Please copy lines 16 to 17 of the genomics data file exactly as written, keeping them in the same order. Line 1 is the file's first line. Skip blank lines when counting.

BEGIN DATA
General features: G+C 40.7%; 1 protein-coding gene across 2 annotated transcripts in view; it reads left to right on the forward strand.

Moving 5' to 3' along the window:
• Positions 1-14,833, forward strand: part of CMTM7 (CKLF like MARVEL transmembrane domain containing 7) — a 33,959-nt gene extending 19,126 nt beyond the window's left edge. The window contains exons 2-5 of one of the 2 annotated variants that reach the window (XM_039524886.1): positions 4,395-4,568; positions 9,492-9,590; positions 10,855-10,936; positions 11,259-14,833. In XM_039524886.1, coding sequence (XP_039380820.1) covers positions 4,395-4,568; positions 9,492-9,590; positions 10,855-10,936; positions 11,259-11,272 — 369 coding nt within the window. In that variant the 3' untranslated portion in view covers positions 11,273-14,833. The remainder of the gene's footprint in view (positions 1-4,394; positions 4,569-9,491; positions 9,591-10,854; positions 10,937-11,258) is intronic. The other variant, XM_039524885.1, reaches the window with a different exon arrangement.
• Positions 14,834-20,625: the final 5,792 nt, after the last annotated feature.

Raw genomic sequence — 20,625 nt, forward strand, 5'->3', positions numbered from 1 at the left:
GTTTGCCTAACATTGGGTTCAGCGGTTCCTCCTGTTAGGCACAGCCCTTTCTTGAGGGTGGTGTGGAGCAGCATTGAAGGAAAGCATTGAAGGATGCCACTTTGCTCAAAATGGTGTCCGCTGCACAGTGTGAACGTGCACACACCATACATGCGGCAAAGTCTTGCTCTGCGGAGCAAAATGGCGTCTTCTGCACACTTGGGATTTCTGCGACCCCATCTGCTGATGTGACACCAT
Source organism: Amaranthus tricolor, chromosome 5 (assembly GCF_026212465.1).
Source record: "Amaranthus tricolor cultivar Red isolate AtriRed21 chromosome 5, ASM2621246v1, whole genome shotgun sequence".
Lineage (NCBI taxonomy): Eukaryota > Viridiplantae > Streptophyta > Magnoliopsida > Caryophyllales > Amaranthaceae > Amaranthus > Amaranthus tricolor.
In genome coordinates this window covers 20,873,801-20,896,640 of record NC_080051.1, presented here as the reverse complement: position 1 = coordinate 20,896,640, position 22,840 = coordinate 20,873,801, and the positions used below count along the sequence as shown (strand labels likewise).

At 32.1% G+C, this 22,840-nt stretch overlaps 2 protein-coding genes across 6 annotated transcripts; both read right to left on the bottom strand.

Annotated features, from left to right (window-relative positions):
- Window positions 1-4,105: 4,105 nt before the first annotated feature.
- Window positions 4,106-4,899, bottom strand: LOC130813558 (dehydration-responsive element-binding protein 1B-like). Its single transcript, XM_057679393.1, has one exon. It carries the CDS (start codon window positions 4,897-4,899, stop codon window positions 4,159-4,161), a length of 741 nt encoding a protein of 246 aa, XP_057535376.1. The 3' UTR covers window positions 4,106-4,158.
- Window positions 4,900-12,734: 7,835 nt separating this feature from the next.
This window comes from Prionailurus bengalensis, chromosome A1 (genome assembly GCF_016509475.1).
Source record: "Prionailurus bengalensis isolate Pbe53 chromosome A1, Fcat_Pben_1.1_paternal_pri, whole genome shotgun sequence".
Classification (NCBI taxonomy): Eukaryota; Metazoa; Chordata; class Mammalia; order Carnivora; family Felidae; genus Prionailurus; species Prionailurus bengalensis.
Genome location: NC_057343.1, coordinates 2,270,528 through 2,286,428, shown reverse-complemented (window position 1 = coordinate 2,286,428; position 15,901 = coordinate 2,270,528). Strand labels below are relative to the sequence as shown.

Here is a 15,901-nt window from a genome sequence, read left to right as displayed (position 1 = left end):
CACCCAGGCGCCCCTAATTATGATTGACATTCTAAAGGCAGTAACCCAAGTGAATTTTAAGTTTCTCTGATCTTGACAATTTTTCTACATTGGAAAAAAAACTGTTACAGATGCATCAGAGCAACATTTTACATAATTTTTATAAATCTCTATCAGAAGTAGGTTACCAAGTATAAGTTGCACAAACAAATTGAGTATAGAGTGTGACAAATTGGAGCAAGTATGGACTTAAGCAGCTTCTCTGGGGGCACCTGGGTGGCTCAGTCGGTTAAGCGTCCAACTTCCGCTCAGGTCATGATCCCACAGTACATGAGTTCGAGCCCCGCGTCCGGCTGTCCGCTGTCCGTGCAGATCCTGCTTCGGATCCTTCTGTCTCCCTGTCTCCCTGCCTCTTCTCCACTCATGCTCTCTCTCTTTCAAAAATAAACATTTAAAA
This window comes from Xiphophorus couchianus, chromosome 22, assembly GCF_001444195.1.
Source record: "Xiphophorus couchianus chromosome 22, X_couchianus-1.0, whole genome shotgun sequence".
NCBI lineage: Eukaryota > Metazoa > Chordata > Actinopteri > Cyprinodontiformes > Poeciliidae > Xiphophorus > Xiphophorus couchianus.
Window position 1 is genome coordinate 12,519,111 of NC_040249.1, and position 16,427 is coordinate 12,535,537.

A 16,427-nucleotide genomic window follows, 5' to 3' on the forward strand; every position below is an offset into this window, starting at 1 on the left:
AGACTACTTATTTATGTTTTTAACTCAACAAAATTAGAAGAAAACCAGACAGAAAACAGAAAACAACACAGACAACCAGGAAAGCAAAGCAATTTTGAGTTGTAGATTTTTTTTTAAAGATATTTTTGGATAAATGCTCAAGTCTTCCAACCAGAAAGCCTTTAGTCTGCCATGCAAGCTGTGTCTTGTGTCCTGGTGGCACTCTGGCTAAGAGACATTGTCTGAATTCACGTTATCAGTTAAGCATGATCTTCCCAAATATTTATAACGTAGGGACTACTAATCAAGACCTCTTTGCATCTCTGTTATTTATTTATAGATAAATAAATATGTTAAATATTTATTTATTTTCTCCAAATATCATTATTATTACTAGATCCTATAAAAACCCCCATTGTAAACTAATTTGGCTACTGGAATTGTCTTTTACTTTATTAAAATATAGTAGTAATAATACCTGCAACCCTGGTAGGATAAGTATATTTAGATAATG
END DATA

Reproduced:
This window comes from Prionailurus bengalensis, chromosome A1 (genome assembly GCF_016509475.1).
Source record: "Prionailurus bengalensis isolate Pbe53 chromosome A1, Fcat_Pben_1.1_paternal_pri, whole genome shotgun sequence".